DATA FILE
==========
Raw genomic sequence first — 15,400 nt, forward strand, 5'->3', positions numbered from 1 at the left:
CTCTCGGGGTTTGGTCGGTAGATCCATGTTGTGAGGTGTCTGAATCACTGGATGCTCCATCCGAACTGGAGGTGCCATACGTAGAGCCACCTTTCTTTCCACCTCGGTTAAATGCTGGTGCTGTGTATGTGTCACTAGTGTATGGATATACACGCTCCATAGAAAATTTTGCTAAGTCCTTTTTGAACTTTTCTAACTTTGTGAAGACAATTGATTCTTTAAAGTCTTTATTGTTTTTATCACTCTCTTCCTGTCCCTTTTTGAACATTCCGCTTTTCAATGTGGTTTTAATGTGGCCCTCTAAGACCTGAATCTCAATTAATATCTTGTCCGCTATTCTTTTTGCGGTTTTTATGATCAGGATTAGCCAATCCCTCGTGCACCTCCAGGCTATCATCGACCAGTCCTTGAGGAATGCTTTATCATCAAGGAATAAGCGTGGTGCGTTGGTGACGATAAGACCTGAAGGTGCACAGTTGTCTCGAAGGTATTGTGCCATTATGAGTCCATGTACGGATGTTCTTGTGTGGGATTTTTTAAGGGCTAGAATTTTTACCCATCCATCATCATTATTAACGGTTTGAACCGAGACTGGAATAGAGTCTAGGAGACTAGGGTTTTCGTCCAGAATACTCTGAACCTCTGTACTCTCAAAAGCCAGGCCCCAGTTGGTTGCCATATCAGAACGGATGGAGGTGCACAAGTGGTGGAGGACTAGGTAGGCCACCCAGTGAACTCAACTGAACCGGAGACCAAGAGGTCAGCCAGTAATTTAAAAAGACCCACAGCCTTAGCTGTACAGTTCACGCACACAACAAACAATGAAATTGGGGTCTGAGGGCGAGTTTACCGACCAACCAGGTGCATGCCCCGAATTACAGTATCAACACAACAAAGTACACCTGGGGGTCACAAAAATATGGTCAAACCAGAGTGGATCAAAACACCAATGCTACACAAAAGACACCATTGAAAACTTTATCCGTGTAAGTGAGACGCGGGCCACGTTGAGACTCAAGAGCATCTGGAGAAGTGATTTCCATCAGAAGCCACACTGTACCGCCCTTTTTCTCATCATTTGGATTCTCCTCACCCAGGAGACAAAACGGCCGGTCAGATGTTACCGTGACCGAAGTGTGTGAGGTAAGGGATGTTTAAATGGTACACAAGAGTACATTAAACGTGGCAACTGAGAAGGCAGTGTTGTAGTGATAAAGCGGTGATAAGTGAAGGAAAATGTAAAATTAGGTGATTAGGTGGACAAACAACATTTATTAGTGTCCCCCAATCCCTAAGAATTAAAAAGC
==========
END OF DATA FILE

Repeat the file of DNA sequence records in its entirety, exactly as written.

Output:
Raw genomic sequence first — 15,400 nt, forward strand, 5'->3', positions numbered from 1 at the left:
CTCTCGGGGTTTGGTCGGTAGATCCATGTTGTGAGGTGTCTGAATCACTGGATGCTCCATCCGAACTGGAGGTGCCATACGTAGAGCCACCTTTCTTTCCACCTCGGTTAAATGCTGGTGCTGTGTATGTGTCACTAGTGTATGGATATACACGCTCCATAGAAAATTTTGCTAAGTCCTTTTTGAACTTTTCTAACTTTGTGAAGACAATTGATTCTTTAAAGTCTTTATTGTTTTTATCACTCTCTTCCTGTCCCTTTTTGAACATTCCGCTTTTCAATGTGGTTTTAATGTGGCCCTCTAAGACCTGAATCTCAATTAATATCTTGTCCGCTATTCTTTTTGCGGTTTTTATGATCAGGATTAGCCAATCCCTCGTGCACCTCCAGGCTATCATCGACCAGTCCTTGAGGAATGCTTTATCATCAAGGAATAAGCGTGGTGCGTTGGTGACGATAAGACCTGAAGGTGCACAGTTGTCTCGAAGGTATTGTGCCATTATGAGTCCATGTACGGATGTTCTTGTGTGGGATTTTTTAAGGGCTAGAATTTTTACCCATCCATCATCATTATTAACGGTTTGAACCGAGACTGGAATAGAGTCTAGGAGACTAGGGTTTTCGTCCAGAATACTCTGAACCTCTGTACTCTCAAAAGCCAGGCCCCAGTTGGTTGCCATATCAGAACGGATGGAGGTGCACAAGTGGTGGAGGACTAGGTAGGCCACCCAGTGAACTCAACTGAACCGGAGACCAAGAGGTCAGCCAGTAATTTAAAAAGACCCACAGCCTTAGCTGTACAGTTCACGCACACAACAAACAATGAAATTGGGGTCTGAGGGCGAGTTTACCGACCAACCAGGTGCATGCCCCGAATTACAGTATCAACACAACAAAGTACACCTGGGGGTCACAAAAATATGGTCAAACCAGAGTGGATCAAAACACCAATGCTACACAAAAGACACCATTGAAAACTTTATCCGTGTAAGTGAGACGCGGGCCACGTTGAGACTCAAGAGCATCTGGAGAAGTGATTTCCATCAGAAGCCACACTGTACCGCCCTTTTTCTCATCATTTGGATTCTCCTCACCCAGGAGACAAAACGGCCGGTCAGATGTTACCGTGACCGAAGTGTGTGAGGTAAGGGATGTTTAAATGGTACACAAGAGTACATTAAACGTGGCAACTGAGAAGGCAGTGTTGTAGTGATAAAGCGGTGATAAGTGAAGGAAAATGTAAAATTAGGTGATTAGGTGGACAAACAACATTTATTAGTGTCCCCCAATCCCTAAGAATTAAAAAGC